In the earlier article, I mentioned snowpack. In fact, the concept of snowpack is quite similar to Vite, both of which use the Native ESM solution. Instead of bundling everything together, it is better to use the browser well and let the browser handle those complex dependencies.

For example, snowpack will put the node_modules you use in a specific place so that you can import them.

Next, let’s take a look at Vite. Open the demo project we just installed, turn on devtool, and switch to network. It is clear at a glance:

The principle is quite similar to snowpack, both using ESM to load different packages, which is why there are so many requests in the browser.

Click on main.jsx to see the code inside:

import React from "/@modules/@pika/react/source.development.js";
import ReactDOM from "/@modules/@pika/react-dom/source.development.js";
import "/src/index.css?import";
import App2 from "/src/App.jsx";
ReactDOM.render(/* @__PURE__ */ React.createElement(React.StrictMode, null, /* @__PURE__ */ React.createElement(App2, null)), document.getElementById("root"));

On the server side, Vite will help us transform the program a bit. Here, it will replace import React from 'react' in the program and change the path to its own prepared React build. This is because React official currently does not have an ESM build! What everyone is using now seems to be a mixture of UMD and CommonJS. There are plans for the future, but it may take some time. For details, please refer to: #11503 Formalize top-level ES exports.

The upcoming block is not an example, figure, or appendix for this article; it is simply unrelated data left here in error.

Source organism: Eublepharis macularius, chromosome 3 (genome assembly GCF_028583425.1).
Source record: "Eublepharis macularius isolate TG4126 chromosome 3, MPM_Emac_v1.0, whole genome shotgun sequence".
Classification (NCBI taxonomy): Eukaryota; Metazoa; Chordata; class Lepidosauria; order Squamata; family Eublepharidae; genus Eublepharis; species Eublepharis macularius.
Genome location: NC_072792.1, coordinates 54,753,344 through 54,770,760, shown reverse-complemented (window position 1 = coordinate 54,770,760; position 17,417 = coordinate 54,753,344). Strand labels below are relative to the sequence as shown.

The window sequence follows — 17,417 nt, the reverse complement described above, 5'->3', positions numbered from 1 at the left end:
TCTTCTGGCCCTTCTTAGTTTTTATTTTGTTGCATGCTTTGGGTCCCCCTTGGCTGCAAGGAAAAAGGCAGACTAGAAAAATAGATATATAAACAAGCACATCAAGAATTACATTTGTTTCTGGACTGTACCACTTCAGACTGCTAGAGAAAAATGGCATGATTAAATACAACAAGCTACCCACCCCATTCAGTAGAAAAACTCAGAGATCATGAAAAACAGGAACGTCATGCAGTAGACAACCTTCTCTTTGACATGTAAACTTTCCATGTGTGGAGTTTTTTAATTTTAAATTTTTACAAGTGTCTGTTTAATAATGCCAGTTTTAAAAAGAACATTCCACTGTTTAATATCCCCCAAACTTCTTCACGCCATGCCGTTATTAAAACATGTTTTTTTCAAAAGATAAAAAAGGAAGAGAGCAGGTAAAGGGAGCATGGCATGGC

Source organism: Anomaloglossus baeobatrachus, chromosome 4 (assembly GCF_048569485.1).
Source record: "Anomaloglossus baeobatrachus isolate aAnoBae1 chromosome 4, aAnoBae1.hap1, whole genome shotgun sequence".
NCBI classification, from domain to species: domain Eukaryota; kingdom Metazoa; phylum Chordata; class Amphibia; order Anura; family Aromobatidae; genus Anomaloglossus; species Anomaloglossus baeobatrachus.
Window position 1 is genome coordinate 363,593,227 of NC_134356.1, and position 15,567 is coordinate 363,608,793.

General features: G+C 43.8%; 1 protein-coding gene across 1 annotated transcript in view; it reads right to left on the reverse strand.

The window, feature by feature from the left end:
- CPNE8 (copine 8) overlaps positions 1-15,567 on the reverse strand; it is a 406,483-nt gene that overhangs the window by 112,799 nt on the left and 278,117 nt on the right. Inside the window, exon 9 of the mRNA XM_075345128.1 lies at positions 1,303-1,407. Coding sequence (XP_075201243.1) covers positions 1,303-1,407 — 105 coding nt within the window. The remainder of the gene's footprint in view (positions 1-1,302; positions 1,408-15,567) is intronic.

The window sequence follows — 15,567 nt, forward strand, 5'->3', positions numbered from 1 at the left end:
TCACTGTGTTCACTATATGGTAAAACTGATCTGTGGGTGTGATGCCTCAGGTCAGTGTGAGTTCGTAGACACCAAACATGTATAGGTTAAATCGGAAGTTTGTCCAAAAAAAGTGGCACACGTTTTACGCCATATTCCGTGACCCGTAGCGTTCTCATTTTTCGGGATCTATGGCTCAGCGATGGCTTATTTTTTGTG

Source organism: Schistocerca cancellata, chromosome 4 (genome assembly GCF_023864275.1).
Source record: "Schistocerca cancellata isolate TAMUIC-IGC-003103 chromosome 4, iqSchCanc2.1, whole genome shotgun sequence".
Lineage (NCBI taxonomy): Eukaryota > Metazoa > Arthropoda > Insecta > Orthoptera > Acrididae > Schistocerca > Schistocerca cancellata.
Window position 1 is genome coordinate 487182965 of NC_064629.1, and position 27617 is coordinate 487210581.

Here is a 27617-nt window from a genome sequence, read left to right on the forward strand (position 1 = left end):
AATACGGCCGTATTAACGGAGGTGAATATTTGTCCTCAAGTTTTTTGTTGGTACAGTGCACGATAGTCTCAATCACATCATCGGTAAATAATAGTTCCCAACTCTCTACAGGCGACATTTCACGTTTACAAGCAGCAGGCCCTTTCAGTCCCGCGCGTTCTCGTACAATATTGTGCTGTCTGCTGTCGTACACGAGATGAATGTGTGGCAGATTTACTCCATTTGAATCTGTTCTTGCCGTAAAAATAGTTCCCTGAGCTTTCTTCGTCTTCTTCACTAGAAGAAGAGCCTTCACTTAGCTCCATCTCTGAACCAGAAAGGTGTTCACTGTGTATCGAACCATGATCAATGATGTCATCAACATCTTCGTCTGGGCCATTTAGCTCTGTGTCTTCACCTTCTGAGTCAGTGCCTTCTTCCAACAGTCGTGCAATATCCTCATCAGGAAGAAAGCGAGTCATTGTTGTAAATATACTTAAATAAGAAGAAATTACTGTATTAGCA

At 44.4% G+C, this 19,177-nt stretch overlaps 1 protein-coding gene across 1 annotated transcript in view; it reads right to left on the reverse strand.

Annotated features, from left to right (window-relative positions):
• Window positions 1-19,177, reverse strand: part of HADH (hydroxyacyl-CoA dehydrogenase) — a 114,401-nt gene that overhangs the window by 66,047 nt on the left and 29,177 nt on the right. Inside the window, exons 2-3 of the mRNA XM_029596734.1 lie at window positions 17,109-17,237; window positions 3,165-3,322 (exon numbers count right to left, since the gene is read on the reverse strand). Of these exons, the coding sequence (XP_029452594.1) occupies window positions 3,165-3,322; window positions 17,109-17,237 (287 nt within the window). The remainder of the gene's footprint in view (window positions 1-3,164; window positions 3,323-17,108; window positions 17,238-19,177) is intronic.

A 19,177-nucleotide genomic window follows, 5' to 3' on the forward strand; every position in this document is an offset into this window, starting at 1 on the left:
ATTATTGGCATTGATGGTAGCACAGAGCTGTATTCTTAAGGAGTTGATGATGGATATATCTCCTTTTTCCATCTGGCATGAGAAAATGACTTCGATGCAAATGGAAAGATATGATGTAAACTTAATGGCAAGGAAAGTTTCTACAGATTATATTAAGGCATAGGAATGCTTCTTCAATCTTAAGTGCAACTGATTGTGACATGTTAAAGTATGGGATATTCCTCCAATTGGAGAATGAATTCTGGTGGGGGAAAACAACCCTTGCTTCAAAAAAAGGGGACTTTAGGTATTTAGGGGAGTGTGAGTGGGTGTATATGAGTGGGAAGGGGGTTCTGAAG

Although the official version does not exist, someone in the community has already done it, so the community version is used here. By the way, I will add one more thing. The original import React from 'react' is called “bare module imports”, and “bare” refers to the react behind it, which is not a file path. According to Evan You, this is undefined behavior in the ESM standard, so it needs to be handled specially.

If we change the ESM small example we tried earlier, import { add } from './utils.js' to import { add } from 'utils.js', this error will appear:

Uncaught TypeError: Failed to resolve module specifier “utils.js”. Relative references must start with either “/“, “./“, or “../“.

So it must start with /, ./, or ../.

Next, let’s take a look at App.jsx: